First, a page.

The Way to Rainy Mountain, illustrated by Al Momaday, is both a eulogy for the demise of an active tribal identity and a celebration of the potential for its perpetuity in individual tribal consciousness. Divided into three major parts, “The Setting Out,” “The Going On,” and the “Closing In,” the text has twenty-four numbered sections.
Each section is also separated into three passages, clearly delineated by three unique typescripts. Until section 20, the first passage is a translation of Kiowa myth, the second concerns Kiowa history, and the third is written from the author’s own experience. (Momaday’s sources for the first two excerpts originate in both familial and tribal heritage.) A gradual composite begins to form as the author claims the elements for his own mythic heritage.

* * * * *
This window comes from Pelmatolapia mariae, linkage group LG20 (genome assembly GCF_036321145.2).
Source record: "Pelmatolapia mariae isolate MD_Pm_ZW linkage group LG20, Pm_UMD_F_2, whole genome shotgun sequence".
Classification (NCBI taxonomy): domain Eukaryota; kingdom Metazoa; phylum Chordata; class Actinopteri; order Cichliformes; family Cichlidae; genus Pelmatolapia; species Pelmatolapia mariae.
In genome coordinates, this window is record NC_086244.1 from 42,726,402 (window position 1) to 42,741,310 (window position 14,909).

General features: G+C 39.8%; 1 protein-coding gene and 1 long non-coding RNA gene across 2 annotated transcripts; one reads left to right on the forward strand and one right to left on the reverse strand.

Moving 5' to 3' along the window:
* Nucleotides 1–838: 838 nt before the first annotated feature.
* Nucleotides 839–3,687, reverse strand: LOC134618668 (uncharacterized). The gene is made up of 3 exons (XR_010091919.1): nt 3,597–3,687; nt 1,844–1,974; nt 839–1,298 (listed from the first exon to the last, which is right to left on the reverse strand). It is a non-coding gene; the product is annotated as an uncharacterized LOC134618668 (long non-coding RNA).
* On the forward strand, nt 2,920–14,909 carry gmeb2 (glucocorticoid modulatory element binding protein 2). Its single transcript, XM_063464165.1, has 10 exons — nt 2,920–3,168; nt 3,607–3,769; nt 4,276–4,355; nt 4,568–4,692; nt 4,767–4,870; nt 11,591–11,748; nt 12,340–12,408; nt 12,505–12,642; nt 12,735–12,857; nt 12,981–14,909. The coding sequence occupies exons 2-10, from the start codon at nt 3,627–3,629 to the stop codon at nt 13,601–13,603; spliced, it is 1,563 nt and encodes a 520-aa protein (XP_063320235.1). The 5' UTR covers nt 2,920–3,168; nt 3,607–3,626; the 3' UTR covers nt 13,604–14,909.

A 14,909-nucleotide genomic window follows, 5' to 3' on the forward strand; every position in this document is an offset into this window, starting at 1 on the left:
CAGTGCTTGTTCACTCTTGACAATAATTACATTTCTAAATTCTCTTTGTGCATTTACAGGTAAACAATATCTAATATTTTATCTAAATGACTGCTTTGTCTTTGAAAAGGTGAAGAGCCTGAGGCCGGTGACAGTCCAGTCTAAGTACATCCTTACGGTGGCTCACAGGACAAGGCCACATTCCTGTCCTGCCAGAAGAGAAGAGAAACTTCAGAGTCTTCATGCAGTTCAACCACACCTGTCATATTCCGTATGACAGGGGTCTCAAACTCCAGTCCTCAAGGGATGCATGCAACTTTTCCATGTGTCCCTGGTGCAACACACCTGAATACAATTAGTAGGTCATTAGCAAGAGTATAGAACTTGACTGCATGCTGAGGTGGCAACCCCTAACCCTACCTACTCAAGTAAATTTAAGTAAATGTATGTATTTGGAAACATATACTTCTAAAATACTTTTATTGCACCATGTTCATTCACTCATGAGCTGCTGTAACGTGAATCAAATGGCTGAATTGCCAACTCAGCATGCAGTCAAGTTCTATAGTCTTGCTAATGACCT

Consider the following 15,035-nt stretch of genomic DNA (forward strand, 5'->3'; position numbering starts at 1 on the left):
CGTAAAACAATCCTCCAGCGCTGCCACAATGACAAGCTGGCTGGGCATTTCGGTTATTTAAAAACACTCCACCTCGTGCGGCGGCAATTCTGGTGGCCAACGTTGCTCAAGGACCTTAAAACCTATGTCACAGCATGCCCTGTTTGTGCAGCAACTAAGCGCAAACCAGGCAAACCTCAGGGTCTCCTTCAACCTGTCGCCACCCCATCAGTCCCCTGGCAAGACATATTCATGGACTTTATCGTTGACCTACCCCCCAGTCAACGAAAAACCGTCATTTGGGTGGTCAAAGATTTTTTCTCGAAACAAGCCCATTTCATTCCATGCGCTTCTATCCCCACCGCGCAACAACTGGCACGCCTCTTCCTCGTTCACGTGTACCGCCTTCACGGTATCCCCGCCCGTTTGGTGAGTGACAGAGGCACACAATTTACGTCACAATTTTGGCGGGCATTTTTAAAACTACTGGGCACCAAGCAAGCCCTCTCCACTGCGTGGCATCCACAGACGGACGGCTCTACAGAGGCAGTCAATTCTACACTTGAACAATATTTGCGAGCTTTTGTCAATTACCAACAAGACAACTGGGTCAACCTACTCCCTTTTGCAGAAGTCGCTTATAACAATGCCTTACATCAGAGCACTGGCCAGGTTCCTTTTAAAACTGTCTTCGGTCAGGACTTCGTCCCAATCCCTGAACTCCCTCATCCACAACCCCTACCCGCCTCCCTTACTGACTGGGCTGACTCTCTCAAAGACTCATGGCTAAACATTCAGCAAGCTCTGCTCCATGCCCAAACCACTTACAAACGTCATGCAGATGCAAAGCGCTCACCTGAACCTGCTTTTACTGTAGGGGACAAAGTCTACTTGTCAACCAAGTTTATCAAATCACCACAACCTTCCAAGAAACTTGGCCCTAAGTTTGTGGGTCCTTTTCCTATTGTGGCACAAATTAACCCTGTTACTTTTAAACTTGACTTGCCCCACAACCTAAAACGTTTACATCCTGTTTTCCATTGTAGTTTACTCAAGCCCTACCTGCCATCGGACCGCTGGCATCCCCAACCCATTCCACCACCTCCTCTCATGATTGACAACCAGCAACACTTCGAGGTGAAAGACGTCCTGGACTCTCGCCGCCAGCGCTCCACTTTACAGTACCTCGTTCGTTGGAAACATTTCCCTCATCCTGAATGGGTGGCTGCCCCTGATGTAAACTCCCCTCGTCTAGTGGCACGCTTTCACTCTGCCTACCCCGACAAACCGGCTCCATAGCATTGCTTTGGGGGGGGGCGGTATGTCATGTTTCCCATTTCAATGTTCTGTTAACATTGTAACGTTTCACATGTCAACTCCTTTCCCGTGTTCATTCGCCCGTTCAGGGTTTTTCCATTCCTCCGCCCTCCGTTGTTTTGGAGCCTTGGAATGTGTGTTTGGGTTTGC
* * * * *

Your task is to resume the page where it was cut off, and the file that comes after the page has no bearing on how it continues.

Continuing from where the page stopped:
The book both begins and ends with a poem. The introductory poem, “Headwater,” is a lyric description of the Kiowa emergence into the world. The Kiowa became what they dreamed. They were what they saw. Coming down from the mountains, never an agrarian people, the tribe adapted to its new environment as nomadic warriors and horsemen. Although they learned quickly from the Crow and were befriended by Tai-me, who became the focal point of their Sun Dance culture, the Kiowa did not long flourish. Tribal division and a series of disasters in the 1800’s decimated the tribe. A meteor shower was taken to symbolize the destruction of the old...
(The entire section is 482 words.)